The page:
maker's mark a heart in a conforming punch, by Robert Amadas, London 1515, with fig-shaped bowl and faceted stem, the slip top end with traces of gilding, length 14.5cm.
Provenance:- Spink, London, November 1989.
Robert Amadas (died 7th April 1532) was apprentice to his father William before entering the Goldsmiths' Company at the end of the 15th century, he was quickly chosen for the livery of the Company becoming Touchwarden in 1511 and finally Prime Warden in 1515.
Amadas owned an established goldsmithing business and became one of the richest men in the city due to Henry VIII's patronage, clients from the aristocracy and the church and a marriage to a wealthy heiress.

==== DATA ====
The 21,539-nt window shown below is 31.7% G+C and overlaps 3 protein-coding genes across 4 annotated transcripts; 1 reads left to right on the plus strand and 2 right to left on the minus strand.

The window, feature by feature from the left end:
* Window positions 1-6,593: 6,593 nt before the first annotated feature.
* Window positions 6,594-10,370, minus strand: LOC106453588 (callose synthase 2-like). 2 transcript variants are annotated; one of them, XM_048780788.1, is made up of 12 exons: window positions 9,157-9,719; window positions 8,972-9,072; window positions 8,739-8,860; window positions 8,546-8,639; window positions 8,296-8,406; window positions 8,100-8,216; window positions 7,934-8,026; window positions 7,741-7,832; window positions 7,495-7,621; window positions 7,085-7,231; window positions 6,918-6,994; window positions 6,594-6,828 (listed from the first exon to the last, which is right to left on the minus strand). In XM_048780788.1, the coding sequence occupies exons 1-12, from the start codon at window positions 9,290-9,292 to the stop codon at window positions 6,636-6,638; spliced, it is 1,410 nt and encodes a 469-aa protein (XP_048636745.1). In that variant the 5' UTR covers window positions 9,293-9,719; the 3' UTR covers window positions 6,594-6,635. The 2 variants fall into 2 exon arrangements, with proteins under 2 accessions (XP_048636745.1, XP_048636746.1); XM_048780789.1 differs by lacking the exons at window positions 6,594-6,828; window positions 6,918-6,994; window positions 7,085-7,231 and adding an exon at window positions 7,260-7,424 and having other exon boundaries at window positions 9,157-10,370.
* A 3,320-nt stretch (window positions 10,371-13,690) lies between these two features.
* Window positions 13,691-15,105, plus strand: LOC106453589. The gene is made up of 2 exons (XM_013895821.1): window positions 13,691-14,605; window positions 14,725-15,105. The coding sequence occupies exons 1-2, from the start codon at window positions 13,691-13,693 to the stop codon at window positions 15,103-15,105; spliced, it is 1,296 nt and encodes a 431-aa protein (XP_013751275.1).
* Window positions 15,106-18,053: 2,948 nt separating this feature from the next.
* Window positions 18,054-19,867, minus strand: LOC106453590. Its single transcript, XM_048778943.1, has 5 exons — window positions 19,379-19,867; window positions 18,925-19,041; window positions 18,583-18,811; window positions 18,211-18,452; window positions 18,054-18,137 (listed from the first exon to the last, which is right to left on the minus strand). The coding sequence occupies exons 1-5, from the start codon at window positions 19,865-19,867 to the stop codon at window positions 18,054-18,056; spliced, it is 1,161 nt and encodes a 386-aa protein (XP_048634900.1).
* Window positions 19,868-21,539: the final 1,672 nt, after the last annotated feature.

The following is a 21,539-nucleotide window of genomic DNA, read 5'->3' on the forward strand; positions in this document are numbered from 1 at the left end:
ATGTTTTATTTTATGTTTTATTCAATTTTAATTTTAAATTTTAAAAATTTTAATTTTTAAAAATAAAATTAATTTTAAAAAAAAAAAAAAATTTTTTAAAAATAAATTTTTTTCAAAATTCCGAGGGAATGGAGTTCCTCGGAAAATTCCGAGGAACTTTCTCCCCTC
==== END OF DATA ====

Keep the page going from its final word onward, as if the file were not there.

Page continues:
However, in 1511 Amadas neglected one his duties as Touch Warden by giving the 'Leopard's head' punch to the Beadle, Edward Frodestam and asking him to do the Assay Office marking as he had a dinner engagement. He later confessed it was not an isolated incident and on another occassion he had taken the punch home. The court of assistants dismissed Frodestam and ordered Amadas to pay a £5 fine or give a gilt cup to the company.
Literature:- Hallmark; "A History of the London Assay Office", by J. S. Forbes, published by Unicorn Press, 1999, in conjunction with the Goldsmiths' Company, page 47-48.
"Maker's mark a Heart (part two) Robert Amadas and the Spoon Inventories", by Piers Percival, The Finial, The Journal of The Silver Spoon Club of Great Britain, Vol. 14/01, August/September 2003,